China's official defense budget in 2004 is more than 25 billion dollars.
But when off-budget funding for foreign weapons system imports is included, total defense-related expenditures this year should soar to between 50 and 70 billion dollars, said Richard Lawless, the deputy undersecretary of defence.
This would rank China third in defense spending after the United States and Russia, he told a Senate hearing where China's military reforms were discussed Thursday.
Lawless, who handles security affairs in the Asia-Pacific, said that China's People's Liberation Army (PLA) had stepped up its modernization plan in recent years to prepare against any separation moves by Taiwan.
"In recent years, the PLA accelerated reform and modernization so as to have a variety of credible military options to deter moves by Taiwan toward permanent separation or, if required, to compel by force the integration of Taiwan under mainland authority," he said.
It also wanted capability to "deter, delay or disrupt third-party intervention in a cross-Strait military crisis," Lawless said.
China claims Taiwan as part of its territory despite a split 55 years ago at the end of a civil war, and has said it would invade if the island declared independence or descended into chaos.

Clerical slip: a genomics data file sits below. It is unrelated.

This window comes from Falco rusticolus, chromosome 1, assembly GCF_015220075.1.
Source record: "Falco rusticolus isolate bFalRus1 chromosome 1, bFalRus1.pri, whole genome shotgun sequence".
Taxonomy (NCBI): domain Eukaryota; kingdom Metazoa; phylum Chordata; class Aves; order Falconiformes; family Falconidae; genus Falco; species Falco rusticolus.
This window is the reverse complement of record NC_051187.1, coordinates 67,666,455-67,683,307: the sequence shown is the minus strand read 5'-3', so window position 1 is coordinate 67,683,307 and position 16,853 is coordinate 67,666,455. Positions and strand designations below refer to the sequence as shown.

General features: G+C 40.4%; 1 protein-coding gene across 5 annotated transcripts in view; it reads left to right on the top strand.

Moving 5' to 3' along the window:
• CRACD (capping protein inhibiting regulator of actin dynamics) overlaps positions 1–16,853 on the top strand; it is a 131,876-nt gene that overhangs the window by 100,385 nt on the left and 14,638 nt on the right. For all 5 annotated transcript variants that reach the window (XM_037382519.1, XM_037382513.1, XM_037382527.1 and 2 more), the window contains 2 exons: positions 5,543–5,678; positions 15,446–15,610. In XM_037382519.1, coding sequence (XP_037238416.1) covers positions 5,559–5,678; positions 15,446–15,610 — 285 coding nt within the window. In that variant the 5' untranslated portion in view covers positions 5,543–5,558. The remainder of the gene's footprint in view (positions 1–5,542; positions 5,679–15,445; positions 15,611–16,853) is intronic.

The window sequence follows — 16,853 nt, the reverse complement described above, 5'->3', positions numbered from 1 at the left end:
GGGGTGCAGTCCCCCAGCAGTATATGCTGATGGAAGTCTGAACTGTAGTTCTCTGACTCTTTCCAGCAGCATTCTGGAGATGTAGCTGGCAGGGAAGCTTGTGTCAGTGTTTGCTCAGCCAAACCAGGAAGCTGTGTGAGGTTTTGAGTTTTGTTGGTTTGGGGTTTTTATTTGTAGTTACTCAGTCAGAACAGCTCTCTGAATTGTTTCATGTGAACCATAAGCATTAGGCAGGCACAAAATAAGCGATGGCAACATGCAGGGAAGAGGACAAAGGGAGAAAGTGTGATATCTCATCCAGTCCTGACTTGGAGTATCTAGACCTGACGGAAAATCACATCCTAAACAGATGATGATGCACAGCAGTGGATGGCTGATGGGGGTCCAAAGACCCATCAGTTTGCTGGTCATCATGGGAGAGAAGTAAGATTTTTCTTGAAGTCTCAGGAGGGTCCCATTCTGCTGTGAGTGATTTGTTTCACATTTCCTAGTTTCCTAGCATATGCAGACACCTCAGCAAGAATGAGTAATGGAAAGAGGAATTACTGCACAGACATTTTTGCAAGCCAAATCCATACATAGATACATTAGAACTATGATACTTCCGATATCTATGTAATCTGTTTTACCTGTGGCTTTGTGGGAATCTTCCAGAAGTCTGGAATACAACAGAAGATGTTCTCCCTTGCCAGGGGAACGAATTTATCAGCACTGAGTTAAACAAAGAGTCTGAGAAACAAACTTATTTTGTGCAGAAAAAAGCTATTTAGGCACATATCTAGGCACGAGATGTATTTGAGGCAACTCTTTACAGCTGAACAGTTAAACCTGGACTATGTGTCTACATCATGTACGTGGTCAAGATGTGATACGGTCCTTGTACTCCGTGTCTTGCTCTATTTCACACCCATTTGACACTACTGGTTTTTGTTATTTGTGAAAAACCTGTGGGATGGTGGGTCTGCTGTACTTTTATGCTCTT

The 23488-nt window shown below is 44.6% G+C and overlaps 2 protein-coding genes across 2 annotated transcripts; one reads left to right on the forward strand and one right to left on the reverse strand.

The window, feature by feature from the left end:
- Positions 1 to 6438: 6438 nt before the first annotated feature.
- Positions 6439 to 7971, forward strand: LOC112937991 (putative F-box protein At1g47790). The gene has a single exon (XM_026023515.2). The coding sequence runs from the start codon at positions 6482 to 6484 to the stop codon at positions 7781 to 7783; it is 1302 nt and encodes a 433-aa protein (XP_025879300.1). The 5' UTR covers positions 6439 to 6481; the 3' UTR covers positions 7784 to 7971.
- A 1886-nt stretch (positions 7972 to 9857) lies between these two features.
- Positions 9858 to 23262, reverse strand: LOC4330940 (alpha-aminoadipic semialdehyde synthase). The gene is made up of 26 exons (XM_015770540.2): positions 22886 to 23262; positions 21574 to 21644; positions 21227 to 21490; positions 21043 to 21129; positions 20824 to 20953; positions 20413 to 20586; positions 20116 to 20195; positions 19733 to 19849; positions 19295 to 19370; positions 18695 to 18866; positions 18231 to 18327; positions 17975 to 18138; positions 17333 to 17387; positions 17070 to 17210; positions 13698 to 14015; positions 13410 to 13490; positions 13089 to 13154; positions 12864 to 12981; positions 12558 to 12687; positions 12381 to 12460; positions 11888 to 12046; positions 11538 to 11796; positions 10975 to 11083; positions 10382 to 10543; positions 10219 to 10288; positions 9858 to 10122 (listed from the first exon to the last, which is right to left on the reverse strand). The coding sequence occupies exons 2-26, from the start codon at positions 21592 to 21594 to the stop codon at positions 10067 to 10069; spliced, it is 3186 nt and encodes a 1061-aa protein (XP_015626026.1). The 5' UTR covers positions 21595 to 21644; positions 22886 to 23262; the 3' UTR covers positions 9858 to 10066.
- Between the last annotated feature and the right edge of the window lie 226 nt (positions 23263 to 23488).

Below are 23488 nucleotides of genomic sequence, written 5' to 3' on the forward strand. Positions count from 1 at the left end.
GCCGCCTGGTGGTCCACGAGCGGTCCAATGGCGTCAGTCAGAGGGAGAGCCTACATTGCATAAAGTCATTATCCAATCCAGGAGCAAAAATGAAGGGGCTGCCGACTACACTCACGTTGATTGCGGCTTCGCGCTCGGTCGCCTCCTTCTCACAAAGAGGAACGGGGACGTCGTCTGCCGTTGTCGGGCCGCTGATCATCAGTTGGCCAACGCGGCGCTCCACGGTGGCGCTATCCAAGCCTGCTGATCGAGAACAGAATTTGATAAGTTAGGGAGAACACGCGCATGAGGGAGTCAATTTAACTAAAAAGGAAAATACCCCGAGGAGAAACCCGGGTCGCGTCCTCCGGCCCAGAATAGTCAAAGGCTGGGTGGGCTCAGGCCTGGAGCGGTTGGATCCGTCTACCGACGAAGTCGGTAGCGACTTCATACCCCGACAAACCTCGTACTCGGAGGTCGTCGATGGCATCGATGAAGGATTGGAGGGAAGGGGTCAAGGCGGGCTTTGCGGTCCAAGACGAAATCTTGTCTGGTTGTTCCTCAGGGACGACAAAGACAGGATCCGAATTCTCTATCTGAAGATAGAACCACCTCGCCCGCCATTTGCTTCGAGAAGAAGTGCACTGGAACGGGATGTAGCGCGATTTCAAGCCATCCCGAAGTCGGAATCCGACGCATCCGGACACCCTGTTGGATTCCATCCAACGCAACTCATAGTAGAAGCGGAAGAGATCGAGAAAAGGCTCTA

The United States is Taiwan's biggest ally and arms supplier and is bound by law to provide weapons to help Taiwan defend itself if the island's security is threatened.
But Washington also acknowledges Beijing's position that Taiwan is part of China.
Lawless said PLA's determined focus on preparing for conflict in the Taiwan Strait "raises serious doubts over Beijing's declared policy of seeking 'peaceful reunification' under the 'one country, two systems' model."
He said conventional missile operations was among key areas of reform of the Chinese military.
Beijing's growing conventional missile force provides a strategic capability "without the political and practical constraints associated with nuclear-armed missiles."
"The PLA's short-range ballistic missiles (SRBMs) provide a survivable and effective conventional strike force and represent a real-time coercive option," he said.
China continues to improve the capabilities of its conventionally-armed SRBM force.
Some 500 to 550 SRBMs are deployed opposite Taiwan, increasing at a rate of 75 a year, Lawless said, adding that the "accuracy and lethality" of this force also were expected to increase through use of satellite-aided guidance systems.
He said China wanted to develop capabilities "to fight and win short duration, high intensity conflicts along its periphery."